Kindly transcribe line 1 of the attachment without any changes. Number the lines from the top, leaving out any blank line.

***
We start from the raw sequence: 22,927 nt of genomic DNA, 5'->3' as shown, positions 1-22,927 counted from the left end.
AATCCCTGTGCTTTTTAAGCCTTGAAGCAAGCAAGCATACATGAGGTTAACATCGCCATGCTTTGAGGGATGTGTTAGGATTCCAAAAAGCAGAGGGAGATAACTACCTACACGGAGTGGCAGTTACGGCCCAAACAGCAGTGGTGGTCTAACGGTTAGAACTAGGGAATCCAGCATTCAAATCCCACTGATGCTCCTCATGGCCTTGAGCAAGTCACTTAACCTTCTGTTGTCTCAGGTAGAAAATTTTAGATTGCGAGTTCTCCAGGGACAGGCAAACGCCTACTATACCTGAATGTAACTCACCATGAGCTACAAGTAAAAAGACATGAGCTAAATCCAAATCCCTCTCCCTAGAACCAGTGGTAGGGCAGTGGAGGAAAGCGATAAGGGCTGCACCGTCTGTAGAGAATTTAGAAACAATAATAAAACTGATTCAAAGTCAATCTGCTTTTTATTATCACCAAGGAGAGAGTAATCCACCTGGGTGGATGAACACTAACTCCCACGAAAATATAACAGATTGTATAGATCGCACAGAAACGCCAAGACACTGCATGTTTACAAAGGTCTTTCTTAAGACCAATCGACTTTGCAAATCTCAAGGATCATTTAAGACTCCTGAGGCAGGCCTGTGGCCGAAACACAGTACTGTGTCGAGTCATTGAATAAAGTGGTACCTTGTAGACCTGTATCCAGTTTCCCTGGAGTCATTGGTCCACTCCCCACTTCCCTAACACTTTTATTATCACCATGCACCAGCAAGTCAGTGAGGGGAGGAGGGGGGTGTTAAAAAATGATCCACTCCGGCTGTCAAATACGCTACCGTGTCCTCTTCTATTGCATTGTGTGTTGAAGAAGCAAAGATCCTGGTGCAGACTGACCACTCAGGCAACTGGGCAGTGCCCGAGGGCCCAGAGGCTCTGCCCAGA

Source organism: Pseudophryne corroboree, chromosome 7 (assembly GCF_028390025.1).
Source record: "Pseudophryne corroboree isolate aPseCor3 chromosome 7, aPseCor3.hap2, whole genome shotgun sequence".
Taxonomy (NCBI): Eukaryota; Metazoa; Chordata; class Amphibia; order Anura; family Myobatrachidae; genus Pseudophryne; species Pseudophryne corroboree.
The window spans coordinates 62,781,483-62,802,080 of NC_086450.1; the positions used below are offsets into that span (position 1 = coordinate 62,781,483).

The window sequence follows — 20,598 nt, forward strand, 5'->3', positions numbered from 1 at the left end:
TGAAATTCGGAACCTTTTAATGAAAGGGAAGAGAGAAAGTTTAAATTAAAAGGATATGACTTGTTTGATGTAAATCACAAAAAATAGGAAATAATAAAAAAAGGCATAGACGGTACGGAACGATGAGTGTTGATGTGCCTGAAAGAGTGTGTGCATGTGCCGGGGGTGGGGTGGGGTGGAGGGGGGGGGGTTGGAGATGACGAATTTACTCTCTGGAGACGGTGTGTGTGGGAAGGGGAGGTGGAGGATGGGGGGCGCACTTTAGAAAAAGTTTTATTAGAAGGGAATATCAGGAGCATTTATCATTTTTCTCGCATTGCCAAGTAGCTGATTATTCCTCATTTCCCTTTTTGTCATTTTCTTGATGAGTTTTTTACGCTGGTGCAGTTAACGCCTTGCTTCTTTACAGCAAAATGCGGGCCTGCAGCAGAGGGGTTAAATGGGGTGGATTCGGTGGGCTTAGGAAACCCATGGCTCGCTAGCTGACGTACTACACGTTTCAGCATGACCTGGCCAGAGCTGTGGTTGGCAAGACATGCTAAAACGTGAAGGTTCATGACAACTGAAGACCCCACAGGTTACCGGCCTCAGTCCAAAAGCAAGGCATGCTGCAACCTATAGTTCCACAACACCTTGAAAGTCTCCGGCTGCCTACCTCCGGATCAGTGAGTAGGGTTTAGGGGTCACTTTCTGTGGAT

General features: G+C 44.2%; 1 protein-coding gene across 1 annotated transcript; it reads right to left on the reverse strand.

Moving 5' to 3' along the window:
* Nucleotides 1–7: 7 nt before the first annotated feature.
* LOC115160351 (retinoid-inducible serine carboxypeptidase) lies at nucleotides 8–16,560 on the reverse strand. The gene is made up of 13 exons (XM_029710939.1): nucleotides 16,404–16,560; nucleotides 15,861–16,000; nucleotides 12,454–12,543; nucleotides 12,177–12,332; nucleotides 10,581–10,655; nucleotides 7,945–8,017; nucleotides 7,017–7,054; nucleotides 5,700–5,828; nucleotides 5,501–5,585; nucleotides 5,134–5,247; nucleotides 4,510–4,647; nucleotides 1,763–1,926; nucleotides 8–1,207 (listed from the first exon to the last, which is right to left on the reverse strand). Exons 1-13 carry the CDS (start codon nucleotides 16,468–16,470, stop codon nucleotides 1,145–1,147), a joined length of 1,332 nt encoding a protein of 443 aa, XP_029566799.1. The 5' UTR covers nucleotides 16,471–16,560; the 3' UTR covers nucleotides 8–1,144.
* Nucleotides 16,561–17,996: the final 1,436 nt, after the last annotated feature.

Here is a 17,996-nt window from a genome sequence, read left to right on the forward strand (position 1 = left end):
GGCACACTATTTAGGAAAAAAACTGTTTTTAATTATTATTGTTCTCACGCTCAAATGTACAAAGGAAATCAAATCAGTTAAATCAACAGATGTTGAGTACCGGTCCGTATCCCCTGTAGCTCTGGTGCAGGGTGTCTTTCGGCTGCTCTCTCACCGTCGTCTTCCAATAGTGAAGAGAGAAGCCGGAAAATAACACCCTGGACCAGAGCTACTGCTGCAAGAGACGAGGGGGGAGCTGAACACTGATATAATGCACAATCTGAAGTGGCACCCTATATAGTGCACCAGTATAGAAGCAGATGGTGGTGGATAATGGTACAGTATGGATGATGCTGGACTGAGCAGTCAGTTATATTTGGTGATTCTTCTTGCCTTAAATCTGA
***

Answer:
We start from the raw sequence: 22,927 nt of genomic DNA, 5'->3' as shown, positions 1-22,927 counted from the left end.